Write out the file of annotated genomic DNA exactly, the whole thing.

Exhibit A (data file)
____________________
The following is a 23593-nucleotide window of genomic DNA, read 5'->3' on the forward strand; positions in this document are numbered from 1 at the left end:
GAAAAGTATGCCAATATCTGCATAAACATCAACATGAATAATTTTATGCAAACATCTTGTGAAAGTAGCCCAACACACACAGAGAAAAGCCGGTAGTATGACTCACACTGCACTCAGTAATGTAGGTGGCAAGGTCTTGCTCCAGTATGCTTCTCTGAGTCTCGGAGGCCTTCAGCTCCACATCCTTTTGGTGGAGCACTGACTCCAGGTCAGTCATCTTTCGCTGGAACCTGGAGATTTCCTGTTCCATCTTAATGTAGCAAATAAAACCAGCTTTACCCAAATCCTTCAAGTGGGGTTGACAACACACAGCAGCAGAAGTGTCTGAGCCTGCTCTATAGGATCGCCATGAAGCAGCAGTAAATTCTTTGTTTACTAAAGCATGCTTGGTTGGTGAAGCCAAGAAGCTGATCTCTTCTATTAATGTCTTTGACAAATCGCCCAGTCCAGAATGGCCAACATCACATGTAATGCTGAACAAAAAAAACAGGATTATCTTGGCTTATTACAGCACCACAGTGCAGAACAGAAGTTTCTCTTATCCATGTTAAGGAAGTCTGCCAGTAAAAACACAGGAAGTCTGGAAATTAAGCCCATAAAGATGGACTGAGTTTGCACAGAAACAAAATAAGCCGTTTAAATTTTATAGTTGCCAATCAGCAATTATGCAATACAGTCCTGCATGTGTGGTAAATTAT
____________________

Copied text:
The following is a 23593-nucleotide window of genomic DNA, read 5'->3' on the forward strand; positions in this document are numbered from 1 at the left end:
GAAAAGTATGCCAATATCTGCATAAACATCAACATGAATAATTTTATGCAAACATCTTGTGAAAGTAGCCCAACACACACAGAGAAAAGCCGGTAGTATGACTCACACTGCACTCAGTAATGTAGGTGGCAAGGTCTTGCTCCAGTATGCTTCTCTGAGTCTCGGAGGCCTTCAGCTCCACATCCTTTTGGTGGAGCACTGACTCCAGGTCAGTCATCTTTCGCTGGAACCTGGAGATTTCCTGTTCCATCTTAATGTAGCAAATAAAACCAGCTTTACCCAAATCCTTCAAGTGGGGTTGACAACACACAGCAGCAGAAGTGTCTGAGCCTGCTCTATAGGATCGCCATGAAGCAGCAGTAAATTCTTTGTTTACTAAAGCATGCTTGGTTGGTGAAGCCAAGAAGCTGATCTCTTCTATTAATGTCTTTGACAAATCGCCCAGTCCAGAATGGCCAACATCACATGTAATGCTGAACAAAAAAAACAGGATTATCTTGGCTTATTACAGCACCACAGTGCAGAACAGAAGTTTCTCTTATCCATGTTAAGGAAGTCTGCCAGTAAAAACACAGGAAGTCTGGAAATTAAGCCCATAAAGATGGACTGAGTTTGCACAGAAACAAAATAAGCCGTTTAAATTTTATAGTTGCCAATCAGCAATTATGCAATACAGTCCTGCATGTGTGGTAAATTAT